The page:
Law school deans seem incredibly powerful. They seem like they have the power to reshape their law schools in their own ways. They seem like they’re in charge.
In reality, law deans spend much more time begging than ordering. They’re asking their university presidents to keep more of the revenue their schools generate. They’re trying to cajole tenured faculty who can’t be fired. They’re sniveling on bended knee to rich and powerful alumni. And if their law school drops in the U.S. News law school rankings, they’re likely to be discarded and replaced by somebody with a “new vision” for the law school.
I’m not crying for law school deans. They make an obscene amount of money, yet they’re not directly accountable to the students who fund their salary.
But they have a tough job. And when they don’t have the support of the faculty, they can wake up to find a big knife sticking in their back — a knife labeled “faculty lounge.”
This one law dean found that out the hard way, though he continues to deny that his law faculty essentially led a successful coup d’état….
I must confess to having a tin ear when it comes to issues of race. My view on racial issues is like my view on sports: What’s the big deal? Why does everyone care so much?
Perhaps it’s because I’m Asian; we tend to be bystanders as African-Americans and whites yell at each other. Perhaps it’s because I’m Filipino-American; we are total mutts a very hybrid people. Not to go all Fauxcahontas on you, but according to my (not genealogically verified) family lore, I have Malay, Chinese, Spanish, British, and Czech ancestry.
And thanks to the rise of intermarriage in the United States, my kind of ethnic hybridity is the wave of the future. In fifty or 100 or 150 years, more people will have my blasé attitude about race because “race” as a concept will be so much less salient. To tweak the famous words of Chief Justice John Roberts, “The way to stop discrimination on the basis of race is to intermarry so much so that nobody knows what race anybody else is.”
In the meantime, though, there’s plenty of racial tension to go around. Today we bring you allegations of racism at a law school, countered by allegations of playing the race card (i.e., crying racism in bad faith or without sufficient proof).
Let’s take a look at the latest heated controversy, taking place at a top law school….
Now it appears that the decision on Dean Berman’s replacement is also steeped in controversy. Today, GW Law named Professor Gregory Maggs as its interim dean. In so doing, the school passed over their Senior Associate Dean, Christopher Bracey. Instead of promoting Bracey into the interim dean position, he’ll stay on at GW, under Maggs.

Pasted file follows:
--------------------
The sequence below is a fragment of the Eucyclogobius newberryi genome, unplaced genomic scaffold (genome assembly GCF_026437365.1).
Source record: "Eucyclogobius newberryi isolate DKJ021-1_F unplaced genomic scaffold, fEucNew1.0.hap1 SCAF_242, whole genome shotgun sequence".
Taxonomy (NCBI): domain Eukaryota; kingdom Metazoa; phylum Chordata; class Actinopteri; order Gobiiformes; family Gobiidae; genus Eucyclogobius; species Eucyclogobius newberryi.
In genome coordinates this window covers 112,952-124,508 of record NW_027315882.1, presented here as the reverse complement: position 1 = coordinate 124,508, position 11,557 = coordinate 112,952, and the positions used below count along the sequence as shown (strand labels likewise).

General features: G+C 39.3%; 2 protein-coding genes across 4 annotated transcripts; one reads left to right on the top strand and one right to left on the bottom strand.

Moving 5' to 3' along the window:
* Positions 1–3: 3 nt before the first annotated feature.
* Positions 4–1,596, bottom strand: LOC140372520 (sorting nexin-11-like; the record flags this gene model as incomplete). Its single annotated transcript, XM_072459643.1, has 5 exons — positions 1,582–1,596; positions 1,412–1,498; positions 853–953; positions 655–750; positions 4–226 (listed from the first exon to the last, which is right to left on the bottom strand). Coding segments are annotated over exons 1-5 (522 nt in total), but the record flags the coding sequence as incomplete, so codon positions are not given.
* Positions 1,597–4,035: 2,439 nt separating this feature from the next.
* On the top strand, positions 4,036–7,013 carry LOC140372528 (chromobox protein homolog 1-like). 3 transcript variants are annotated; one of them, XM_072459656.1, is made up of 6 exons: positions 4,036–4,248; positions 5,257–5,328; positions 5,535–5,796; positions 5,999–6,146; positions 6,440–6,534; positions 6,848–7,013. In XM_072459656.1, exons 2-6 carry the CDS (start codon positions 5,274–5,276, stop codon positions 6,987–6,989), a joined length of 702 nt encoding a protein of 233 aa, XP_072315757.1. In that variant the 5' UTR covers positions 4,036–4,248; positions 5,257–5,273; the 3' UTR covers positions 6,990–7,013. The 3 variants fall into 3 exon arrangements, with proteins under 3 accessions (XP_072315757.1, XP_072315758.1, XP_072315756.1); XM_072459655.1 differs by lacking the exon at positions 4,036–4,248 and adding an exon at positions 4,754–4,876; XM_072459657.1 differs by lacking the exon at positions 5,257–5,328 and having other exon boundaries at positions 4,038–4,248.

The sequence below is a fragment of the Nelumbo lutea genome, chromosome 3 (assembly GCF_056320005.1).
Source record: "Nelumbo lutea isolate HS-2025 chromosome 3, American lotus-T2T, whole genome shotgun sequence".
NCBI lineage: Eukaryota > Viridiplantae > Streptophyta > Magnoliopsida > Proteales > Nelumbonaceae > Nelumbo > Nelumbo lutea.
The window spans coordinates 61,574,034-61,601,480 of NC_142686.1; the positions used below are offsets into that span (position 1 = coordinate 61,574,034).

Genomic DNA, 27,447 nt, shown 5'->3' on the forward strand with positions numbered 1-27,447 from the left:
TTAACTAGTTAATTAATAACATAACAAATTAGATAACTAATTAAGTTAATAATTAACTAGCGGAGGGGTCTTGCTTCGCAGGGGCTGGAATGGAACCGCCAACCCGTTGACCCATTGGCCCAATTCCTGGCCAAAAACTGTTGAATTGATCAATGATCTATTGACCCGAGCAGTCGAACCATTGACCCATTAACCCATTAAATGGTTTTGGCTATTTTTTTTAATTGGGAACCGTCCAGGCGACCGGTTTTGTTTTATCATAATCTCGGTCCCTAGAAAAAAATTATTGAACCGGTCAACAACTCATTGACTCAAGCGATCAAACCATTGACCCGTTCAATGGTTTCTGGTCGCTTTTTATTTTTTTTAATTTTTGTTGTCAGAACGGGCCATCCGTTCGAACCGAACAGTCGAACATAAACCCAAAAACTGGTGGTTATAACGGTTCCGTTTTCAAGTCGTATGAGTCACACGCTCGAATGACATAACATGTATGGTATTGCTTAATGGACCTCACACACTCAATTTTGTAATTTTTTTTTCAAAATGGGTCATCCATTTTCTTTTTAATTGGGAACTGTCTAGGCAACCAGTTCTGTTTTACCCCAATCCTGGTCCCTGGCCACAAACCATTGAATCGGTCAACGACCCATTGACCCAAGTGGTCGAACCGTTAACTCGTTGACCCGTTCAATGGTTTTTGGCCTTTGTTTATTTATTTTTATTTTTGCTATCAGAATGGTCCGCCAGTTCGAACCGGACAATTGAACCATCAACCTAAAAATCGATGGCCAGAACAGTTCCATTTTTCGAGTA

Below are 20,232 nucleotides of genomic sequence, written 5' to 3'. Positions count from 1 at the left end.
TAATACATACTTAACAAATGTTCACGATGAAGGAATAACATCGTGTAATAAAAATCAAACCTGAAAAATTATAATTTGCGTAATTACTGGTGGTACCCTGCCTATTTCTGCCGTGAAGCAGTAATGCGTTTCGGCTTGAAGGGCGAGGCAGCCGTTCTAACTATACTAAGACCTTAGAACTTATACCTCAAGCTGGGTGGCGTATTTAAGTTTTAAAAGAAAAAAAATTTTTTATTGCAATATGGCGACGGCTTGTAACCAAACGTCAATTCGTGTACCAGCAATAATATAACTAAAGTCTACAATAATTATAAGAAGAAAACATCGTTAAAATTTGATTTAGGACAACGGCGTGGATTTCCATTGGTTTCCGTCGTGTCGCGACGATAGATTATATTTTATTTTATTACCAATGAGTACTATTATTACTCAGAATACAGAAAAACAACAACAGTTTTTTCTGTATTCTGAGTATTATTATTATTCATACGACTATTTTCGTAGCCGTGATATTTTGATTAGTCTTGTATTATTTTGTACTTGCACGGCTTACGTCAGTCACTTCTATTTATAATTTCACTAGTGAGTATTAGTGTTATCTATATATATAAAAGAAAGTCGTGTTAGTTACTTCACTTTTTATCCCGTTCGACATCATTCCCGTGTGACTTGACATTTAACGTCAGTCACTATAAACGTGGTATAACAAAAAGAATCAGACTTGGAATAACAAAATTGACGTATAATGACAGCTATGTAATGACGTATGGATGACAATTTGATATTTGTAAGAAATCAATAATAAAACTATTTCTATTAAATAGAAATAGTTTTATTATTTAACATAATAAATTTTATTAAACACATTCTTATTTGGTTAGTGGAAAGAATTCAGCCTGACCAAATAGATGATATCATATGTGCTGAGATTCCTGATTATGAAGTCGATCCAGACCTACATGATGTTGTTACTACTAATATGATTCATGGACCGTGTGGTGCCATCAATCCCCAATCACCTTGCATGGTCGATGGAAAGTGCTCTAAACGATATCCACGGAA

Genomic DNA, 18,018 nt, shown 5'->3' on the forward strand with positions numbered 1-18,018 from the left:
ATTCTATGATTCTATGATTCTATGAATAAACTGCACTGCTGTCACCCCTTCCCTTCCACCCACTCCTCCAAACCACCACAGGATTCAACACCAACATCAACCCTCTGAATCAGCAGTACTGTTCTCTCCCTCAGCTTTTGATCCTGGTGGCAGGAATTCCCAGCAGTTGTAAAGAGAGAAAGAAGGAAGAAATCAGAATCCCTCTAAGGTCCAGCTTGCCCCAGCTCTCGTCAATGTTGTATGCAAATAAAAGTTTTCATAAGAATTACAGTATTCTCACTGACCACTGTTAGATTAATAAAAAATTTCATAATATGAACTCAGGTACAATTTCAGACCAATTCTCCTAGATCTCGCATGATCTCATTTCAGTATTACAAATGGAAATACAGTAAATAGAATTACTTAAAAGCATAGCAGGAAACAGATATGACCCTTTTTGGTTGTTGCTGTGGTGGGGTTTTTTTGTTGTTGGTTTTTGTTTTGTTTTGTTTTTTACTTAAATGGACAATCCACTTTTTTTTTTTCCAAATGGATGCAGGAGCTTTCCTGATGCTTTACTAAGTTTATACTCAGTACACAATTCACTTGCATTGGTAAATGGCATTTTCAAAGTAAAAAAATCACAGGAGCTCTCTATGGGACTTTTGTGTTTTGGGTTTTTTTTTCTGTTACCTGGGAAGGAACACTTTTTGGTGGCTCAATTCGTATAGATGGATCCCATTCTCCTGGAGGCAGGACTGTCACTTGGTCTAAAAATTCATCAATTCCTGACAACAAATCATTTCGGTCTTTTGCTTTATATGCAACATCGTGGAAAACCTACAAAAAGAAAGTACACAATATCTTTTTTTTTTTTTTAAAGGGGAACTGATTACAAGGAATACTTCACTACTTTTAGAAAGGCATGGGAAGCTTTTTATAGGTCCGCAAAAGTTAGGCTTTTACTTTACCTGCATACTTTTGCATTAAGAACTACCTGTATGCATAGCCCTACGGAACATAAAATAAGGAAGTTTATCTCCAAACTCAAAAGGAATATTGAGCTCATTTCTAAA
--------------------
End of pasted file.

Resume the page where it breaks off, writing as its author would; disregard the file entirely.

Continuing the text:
This seems like a good time to point out that Maggs is white and Bracey is black.
And so let’s play our game, because a member of the GW Law Faculty, who is also black, had a real problem with the decision to pass over Bracey. She called it “not the law school’s finest hour” in a message to the entire faculty. And then she subtly told another faculty member to go jump in a lake.
As we reported yesterday, Dean Paul Schiff Berman is leaving the deanship at the George Washington University Law School to assume a university-wide position as GW’s “Vice Provost for Online Education and Academic Innovation.” He’s switching jobs effective January 16, 2013.
Since the news of Dean Berman’s resignation became public, we’ve heard all sorts of rumors about why he’s departing as dean of GW Law. What are the rumors — and is there any truth to them?
Hello, readers from George Washington University. You guys are having a bit of a day, aren’t you?
If you haven’t been following along with non-legal news, George Washington University was bathed in scandal this weekend. In the past couple of days, we’ve learned that the GW college had been inflating the grades of its incoming class when they reported statistics to U.S. News. GW had been saying that 78% of its 2011 incoming class ranked in the top 10% of their high school classes. Instead, the correct number is 58%.
While the college wipes the egg off of its face over that mess, the GW Law School will be reshuffling the deck chairs. Law school dean Paul Schiff Berman, who basically just got there, is leaving to head a different department in the university. Wait until you see what it is….
When George Washington Law students signed up for the program a month ago — just in time to be counted as “employed upon graduation” — they were told that the stipend would be $15 per hour for a 35-hour work week. But Dean Berman decided that GW Law grads needed more of an incentive to find paying work, and yesterday he announced a plan to cut the stipend by a third, to $10 per hour.